People in Wisconsin, including at least one newspaper editorial board, are wondering whether their state will be the twenty-ninth state to legalize medical cannabis. (Thinkstock/Getty Images)

Wisconsin medical marijuana legalization gaining mainstream support

Via The Associated Press. The following editorial was published in the Eau Claire Leader-Telegram, Jan. 19:

Medical marijuana use should be legal in Wisconsin.

Twenty-eight states — Arkansas, Florida, North Dakota and Ohio joined in November — and the District of Columbia allow for such use. California was the first to legalize medical marijuana 11 years ago.

There are signs that Wisconsin may eventually adopt that stance. Although Republicans in the state often have opposed such measures, The Associated Press reported that state Sen. Van Wanggaard, R-Racine, is circulating a bill that would make possessing a marijuana extract used to prevent seizures legal with a doctor’s certification.

Assembly Speaker Robin Vos, R-Rochester, also recently told AP he would consider it, though Republican Senate Majority Leader Scott Fitzgerald and Gov. Scott Walker remain opposed. Advocates have said it’s less harmful than opiates as painkillers. Approved drugs often are as intoxicating as marijuana but can be more habit-forming.

“If you get a prescription to use an opiate or you get a prescription to use marijuana, to me I think that’s the same thing,” Vos said. “I would be open to that.”

Democrats have rekindled the issue as well. The AP reported that state Sen. Jon Erpenbach, D-Middleton, and Rep. Chris Taylor, D-Madison, are looking for bill co-sponsors. “They say … the public supports such a move to help those who are suffering with debilitating illness,” the story reads.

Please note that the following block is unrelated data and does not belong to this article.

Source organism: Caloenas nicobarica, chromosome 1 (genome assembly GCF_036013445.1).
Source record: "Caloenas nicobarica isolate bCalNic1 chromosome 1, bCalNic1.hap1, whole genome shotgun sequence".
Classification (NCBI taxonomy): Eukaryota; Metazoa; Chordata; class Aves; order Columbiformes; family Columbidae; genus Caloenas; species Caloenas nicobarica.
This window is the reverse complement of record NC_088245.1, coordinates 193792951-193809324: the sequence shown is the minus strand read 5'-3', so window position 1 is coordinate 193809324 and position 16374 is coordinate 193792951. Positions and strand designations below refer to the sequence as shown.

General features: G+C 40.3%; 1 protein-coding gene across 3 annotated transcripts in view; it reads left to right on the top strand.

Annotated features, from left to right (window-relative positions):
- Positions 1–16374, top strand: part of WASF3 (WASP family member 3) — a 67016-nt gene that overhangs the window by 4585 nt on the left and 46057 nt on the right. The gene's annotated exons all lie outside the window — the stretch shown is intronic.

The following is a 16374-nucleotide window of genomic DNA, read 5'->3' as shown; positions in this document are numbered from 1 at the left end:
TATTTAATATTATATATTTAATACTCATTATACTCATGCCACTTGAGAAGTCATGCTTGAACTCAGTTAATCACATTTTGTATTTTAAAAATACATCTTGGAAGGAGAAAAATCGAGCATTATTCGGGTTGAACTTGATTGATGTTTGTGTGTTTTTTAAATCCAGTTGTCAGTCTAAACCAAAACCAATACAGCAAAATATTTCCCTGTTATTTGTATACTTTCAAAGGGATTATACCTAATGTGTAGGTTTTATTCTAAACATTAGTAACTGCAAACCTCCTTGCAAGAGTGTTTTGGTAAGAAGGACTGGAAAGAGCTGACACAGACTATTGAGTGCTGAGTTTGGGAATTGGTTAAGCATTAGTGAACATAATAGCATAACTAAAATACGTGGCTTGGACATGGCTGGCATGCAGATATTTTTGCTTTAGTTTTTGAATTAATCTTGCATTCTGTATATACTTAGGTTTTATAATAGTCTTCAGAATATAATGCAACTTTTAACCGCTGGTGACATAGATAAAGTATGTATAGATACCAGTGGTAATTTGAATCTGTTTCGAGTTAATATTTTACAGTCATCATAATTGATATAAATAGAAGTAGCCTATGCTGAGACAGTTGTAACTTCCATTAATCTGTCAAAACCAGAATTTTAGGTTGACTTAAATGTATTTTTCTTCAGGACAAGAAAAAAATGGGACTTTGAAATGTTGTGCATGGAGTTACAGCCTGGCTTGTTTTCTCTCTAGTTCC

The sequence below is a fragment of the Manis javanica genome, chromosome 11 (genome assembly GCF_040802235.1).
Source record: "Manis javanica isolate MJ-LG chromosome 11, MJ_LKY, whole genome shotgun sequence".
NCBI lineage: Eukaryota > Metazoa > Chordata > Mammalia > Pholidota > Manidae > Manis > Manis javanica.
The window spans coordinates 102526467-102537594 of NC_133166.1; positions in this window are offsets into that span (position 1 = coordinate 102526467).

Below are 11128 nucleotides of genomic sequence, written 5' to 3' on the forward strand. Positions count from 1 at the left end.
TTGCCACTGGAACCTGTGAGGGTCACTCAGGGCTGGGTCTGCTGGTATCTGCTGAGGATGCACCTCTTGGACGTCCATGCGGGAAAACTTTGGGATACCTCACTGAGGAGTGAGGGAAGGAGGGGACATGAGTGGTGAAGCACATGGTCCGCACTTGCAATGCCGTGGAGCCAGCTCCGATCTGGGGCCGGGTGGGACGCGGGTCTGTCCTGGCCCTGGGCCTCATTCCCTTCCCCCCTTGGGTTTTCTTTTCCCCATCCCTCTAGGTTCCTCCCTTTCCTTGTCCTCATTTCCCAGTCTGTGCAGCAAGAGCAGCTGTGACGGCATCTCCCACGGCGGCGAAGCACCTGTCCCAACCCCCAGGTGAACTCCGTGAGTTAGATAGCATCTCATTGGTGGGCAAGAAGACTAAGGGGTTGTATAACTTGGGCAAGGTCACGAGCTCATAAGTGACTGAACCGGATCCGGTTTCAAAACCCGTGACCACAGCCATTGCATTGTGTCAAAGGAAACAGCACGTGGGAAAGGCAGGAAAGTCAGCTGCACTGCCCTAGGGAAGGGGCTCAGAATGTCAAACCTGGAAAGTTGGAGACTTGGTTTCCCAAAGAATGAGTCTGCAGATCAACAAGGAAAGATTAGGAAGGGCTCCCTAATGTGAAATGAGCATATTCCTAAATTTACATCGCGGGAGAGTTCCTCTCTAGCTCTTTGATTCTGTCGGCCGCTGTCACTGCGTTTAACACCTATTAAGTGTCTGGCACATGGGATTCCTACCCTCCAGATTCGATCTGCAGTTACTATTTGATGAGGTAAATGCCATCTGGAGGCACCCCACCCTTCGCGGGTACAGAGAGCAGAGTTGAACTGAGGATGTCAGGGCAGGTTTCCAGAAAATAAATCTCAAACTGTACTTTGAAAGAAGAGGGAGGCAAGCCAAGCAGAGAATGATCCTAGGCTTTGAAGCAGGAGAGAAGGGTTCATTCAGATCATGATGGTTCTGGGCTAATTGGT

A new report from The National Academies of Sciences, Engineering and Medicine addresses the issue in detail.

“One of the therapeutic uses of cannabis and cannabinoids is to treat chronic pain in adults,” the report reads. “The committee found evidence to support that patients who were treated with cannabis or cannabinoids were more likely to experience a significant reduction in pain symptoms.

“Furthermore, in adults with chemotherapy-induced nausea and vomiting, there was conclusive evidence that certain oral cannabinoids were effective in preventing and treating those ailments.”

It also improves patient-reported multiple sclerosis spasticity symptoms. Other conclusions in the report included:

There is “moderate evidence” that cannabis or cannabinoids are effective for:
— Improving short-term sleep outcomes in those with sleep disturbance associated with obstructive sleep apnea syndrome, fibromyalgia, chronic pain and multiple sclerosis.

There is “limited evidence” that cannabis or cannabinoids are effective for:
— Increasing appetite and decreasing weight loss associated with HIV/?AIDS.
— Improving Tourette syndrome, anxiety and post-traumatic stress disorder symptoms.

The study addressed harmful side effects as well, though almost any drug will have drawbacks. It also lists several ailments for which marijuana doesn’t help and made specific suggestions regarding future research.

Medical marijuana should not be a partisan issue, though it will require a bipartisan effort in Wisconsin.

We need to explore all possible avenues when treating a person in chemotherapy who cannot eat because of severe nausea, a patient enduring chronic pain or a victim suffering the debilitating effects of multiple sclerosis.

Legislation legalizing medical marijuana use can include parameters to limit its use and avoid abuse. But let’s leave it to the doctors, not legislators, on how it should be applied.

It’s critical for health care providers to have as many resources as possible. Medical marijuana would be one more tool with which they could provide the best care possible.

Information from the Eau Claire Leader-Telegram